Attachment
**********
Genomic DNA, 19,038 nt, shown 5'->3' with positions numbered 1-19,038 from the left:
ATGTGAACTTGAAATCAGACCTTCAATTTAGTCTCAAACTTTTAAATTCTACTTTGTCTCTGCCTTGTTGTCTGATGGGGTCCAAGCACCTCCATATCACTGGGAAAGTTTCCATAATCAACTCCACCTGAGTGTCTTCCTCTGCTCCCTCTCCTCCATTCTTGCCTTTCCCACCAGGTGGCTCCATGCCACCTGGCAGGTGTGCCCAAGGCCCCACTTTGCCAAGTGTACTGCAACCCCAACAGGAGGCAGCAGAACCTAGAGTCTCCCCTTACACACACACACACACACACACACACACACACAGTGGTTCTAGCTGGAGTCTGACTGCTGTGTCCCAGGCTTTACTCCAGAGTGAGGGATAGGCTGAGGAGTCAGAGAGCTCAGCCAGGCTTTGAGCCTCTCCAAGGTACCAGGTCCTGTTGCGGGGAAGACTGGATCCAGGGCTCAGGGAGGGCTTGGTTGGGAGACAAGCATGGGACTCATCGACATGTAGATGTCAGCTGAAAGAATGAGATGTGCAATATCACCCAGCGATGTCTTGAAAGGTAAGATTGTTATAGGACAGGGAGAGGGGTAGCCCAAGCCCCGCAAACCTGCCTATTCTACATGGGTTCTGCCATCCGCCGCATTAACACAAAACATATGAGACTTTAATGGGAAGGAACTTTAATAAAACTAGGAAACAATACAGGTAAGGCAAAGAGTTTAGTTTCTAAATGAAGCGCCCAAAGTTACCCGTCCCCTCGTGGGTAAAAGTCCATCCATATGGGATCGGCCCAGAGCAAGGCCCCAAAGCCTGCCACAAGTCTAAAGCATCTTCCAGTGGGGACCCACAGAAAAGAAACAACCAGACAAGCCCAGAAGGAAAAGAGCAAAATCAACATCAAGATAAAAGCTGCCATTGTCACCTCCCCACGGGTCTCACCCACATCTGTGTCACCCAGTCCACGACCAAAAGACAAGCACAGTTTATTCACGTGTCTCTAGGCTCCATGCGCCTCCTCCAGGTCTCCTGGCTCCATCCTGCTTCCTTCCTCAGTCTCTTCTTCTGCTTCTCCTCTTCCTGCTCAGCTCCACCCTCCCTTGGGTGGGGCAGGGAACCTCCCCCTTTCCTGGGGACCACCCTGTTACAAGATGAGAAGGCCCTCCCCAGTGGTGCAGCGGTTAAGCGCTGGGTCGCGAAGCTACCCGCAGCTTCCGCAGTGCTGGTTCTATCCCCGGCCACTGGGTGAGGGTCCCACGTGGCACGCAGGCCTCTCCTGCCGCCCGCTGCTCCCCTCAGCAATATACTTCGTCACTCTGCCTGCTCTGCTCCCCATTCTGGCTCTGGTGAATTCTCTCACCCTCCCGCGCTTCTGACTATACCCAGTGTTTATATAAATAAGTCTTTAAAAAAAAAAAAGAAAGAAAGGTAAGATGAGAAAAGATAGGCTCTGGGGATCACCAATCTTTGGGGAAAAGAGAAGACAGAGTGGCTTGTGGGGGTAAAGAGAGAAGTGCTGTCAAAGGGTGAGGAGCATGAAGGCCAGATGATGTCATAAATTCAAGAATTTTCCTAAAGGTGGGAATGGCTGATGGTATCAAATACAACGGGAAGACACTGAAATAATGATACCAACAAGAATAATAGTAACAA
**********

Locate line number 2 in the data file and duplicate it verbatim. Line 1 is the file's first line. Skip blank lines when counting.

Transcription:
ATGTGAACTTGAAATCAGACCTTCAATTTAGTCTCAAACTTTTAAATTCTACTTTGTCTCTGCCTTGTTGTCTGATGGGGTCCAAGCACCTCCATATCACTGGGAAAGTTTCCATAATCAACTCCACCTGAGTGTCTTCCTCTGCTCCCTCTCCTCCATTCTTGCCTTTCCCACCAGGTGGCTCCATGCCACCTGGCAGGTGTGCCCAAGGCCCCACTTTGCCAAGTGTACTGCAACCCCAACAGGAGGCAGCAGAACCTAGAGTCTCCCCTTACACACACACACACACACACACACACACACACAGTGGTTCTAGCTGGAGTCTGACTGCTGTGTCCCAGGCTTTACTCCAGAGTGAGGGATAGGCTGAGGAGTCAGAGAGCTCAGCCAGGCTTTGAGCCTCTCCAAGGTACCAGGTCCTGTTGCGGGGAAGACTGGATCCAGGGCTCAGGGAGGGCTTGGTTGGGAGACAAGCATGGGACTCATCGACATGTAGATGTCAGCTGAAAGAATGAGATGTGCAATATCACCCAGCGATGTCTTGAAAGGTAAGATTGTTATAGGACAGGGAGAGGGGTAGCCCAAGCCCCGCAAACCTGCCTATTCTACATGGGTTCTGCCATCCGCCGCATTAACACAAAACATATGAGACTTTAATGGGAAGGAACTTTAATAAAACTAGGAAACAATACAGGTAAGGCAAAGAGTTTAGTTTCTAAATGAAGCGCCCAAAGTTACCCGTCCCCTCGTGGGTAAAAGTCCATCCATATGGGATCGGCCCAGAGCAAGGCCCCAAAGCCTGCCACAAGTCTAAAGCATCTTCCAGTGGGGACCCACAGAAAAGAAACAACCAGACAAGCCCAGAAGGAAAAGAGCAAAATCAACATCAAGATAAAAGCTGCCATTGTCACCTCCCCACGGGTCTCACCCACATCTGTGTCACCCAGTCCACGACCAAAAGACAAGCACAGTTTATTCACGTGTCTCTAGGCTCCATGCGCCTCCTCCAGGTCTCCTGGCTCCATCCTGCTTCCTTCCTCAGTCTCTTCTTCTGCTTCTCCTCTTCCTGCTCAGCTCCACCCTCCCTTGGGTGGGGCAGGGAACCTCCCCCTTTCCTGGGGACCACCCTGTTACAAGATGAGAAGGCCCTCCCCAGTGGTGCAGCGGTTAAGCGCTGGGTCGCGAAGCTACCCGCAGCTTCCGCAGTGCTGGTTCTATCCCCGGCCACTGGGTGAGGGTCCCACGTGGCACGCAGGCCTCTCCTGCCGCCCGCTGCTCCCCTCAGCAATATACTTCGTCACTCTGCCTGCTCTGCTCCCCATTCTGGCTCTGGTGAATTCTCTCACCCTCCCGCGCTTCTGACTATACCCAGTGTTTATATAAATAAGTCTTTAAAAAAAAAAAAGAAAGAAAGGTAAGATGAGAAAAGATAGGCTCTGGGGATCACCAATCTTTGGGGAAAAGAGAAGACAGAGTGGCTTGTGGGGGTAAAGAGAGAAGTGCTGTCAAAGGGTGAGGAGCATGAAGGCCAGATGATGTCATAAATTCAAGAATTTTCCTAAAGGTGGGAATGGCTGATGGTATCAAATACAACGGGAAGACACTGAAATAATGATACCAACAAGAATAATAGTAACAA